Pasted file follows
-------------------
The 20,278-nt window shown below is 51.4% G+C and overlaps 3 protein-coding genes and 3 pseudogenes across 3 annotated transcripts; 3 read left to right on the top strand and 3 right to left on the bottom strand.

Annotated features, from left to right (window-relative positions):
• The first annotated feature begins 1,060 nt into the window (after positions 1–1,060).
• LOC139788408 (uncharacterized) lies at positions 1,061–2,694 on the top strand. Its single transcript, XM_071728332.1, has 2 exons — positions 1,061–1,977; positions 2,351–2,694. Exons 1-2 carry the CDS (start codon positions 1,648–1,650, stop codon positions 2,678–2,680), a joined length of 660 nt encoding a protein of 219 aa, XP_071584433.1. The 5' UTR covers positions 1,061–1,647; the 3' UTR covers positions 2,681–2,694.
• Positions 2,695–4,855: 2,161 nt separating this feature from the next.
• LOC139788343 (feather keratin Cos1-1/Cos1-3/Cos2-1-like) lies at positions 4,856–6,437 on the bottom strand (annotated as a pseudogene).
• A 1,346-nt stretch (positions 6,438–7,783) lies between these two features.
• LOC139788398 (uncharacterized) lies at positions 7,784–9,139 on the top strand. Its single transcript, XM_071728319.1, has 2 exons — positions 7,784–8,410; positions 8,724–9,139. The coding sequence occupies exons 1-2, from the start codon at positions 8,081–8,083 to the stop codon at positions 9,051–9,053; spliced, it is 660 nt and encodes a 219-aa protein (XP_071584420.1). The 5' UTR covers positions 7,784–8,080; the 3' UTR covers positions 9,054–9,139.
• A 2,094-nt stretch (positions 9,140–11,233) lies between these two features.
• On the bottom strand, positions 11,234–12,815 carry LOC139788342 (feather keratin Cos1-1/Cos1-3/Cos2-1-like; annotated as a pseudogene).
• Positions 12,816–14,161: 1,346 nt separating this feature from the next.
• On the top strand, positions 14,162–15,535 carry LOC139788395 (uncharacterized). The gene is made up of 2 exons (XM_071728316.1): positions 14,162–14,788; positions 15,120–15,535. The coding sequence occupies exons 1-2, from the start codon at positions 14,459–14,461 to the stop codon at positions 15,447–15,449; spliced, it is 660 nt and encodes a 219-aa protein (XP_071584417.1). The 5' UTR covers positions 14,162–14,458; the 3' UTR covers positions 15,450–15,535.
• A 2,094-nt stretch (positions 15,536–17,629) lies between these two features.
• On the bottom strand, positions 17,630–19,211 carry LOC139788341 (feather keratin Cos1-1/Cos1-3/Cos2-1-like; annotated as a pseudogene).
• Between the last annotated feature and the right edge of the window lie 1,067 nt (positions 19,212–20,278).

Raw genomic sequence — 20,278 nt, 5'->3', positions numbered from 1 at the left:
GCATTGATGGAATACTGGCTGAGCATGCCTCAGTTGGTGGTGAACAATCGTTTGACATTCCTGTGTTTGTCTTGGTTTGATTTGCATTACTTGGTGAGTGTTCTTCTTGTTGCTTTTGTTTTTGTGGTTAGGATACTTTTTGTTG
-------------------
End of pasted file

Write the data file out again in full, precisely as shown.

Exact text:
The 20,278-nt window shown below is 51.4% G+C and overlaps 3 protein-coding genes and 3 pseudogenes across 3 annotated transcripts; 3 read left to right on the top strand and 3 right to left on the bottom strand.

Annotated features, from left to right (window-relative positions):
• The first annotated feature begins 1,060 nt into the window (after positions 1–1,060).
• LOC139788408 (uncharacterized) lies at positions 1,061–2,694 on the top strand. Its single transcript, XM_071728332.1, has 2 exons — positions 1,061–1,977; positions 2,351–2,694. Exons 1-2 carry the CDS (start codon positions 1,648–1,650, stop codon positions 2,678–2,680), a joined length of 660 nt encoding a protein of 219 aa, XP_071584433.1. The 5' UTR covers positions 1,061–1,647; the 3' UTR covers positions 2,681–2,694.
• Positions 2,695–4,855: 2,161 nt separating this feature from the next.
• LOC139788343 (feather keratin Cos1-1/Cos1-3/Cos2-1-like) lies at positions 4,856–6,437 on the bottom strand (annotated as a pseudogene).
• A 1,346-nt stretch (positions 6,438–7,783) lies between these two features.
• LOC139788398 (uncharacterized) lies at positions 7,784–9,139 on the top strand. Its single transcript, XM_071728319.1, has 2 exons — positions 7,784–8,410; positions 8,724–9,139. The coding sequence occupies exons 1-2, from the start codon at positions 8,081–8,083 to the stop codon at positions 9,051–9,053; spliced, it is 660 nt and encodes a 219-aa protein (XP_071584420.1). The 5' UTR covers positions 7,784–8,080; the 3' UTR covers positions 9,054–9,139.
• A 2,094-nt stretch (positions 9,140–11,233) lies between these two features.
• On the bottom strand, positions 11,234–12,815 carry LOC139788342 (feather keratin Cos1-1/Cos1-3/Cos2-1-like; annotated as a pseudogene).
• Positions 12,816–14,161: 1,346 nt separating this feature from the next.
• On the top strand, positions 14,162–15,535 carry LOC139788395 (uncharacterized). The gene is made up of 2 exons (XM_071728316.1): positions 14,162–14,788; positions 15,120–15,535. The coding sequence occupies exons 1-2, from the start codon at positions 14,459–14,461 to the stop codon at positions 15,447–15,449; spliced, it is 660 nt and encodes a 219-aa protein (XP_071584417.1). The 5' UTR covers positions 14,162–14,458; the 3' UTR covers positions 15,450–15,535.
• A 2,094-nt stretch (positions 15,536–17,629) lies between these two features.
• On the bottom strand, positions 17,630–19,211 carry LOC139788341 (feather keratin Cos1-1/Cos1-3/Cos2-1-like; annotated as a pseudogene).
• Between the last annotated feature and the right edge of the window lie 1,067 nt (positions 19,212–20,278).

Raw genomic sequence — 20,278 nt, 5'->3', positions numbered from 1 at the left:
GCATTGATGGAATACTGGCTGAGCATGCCTCAGTTGGTGGTGAACAATCGTTTGACATTCCTGTGTTTGTCTTGGTTTGATTTGCATTACTTGGTGAGTGTTCTTCTTGTTGCTTTTGTTTTTGTGGTTAGGATACTTTTTGTTG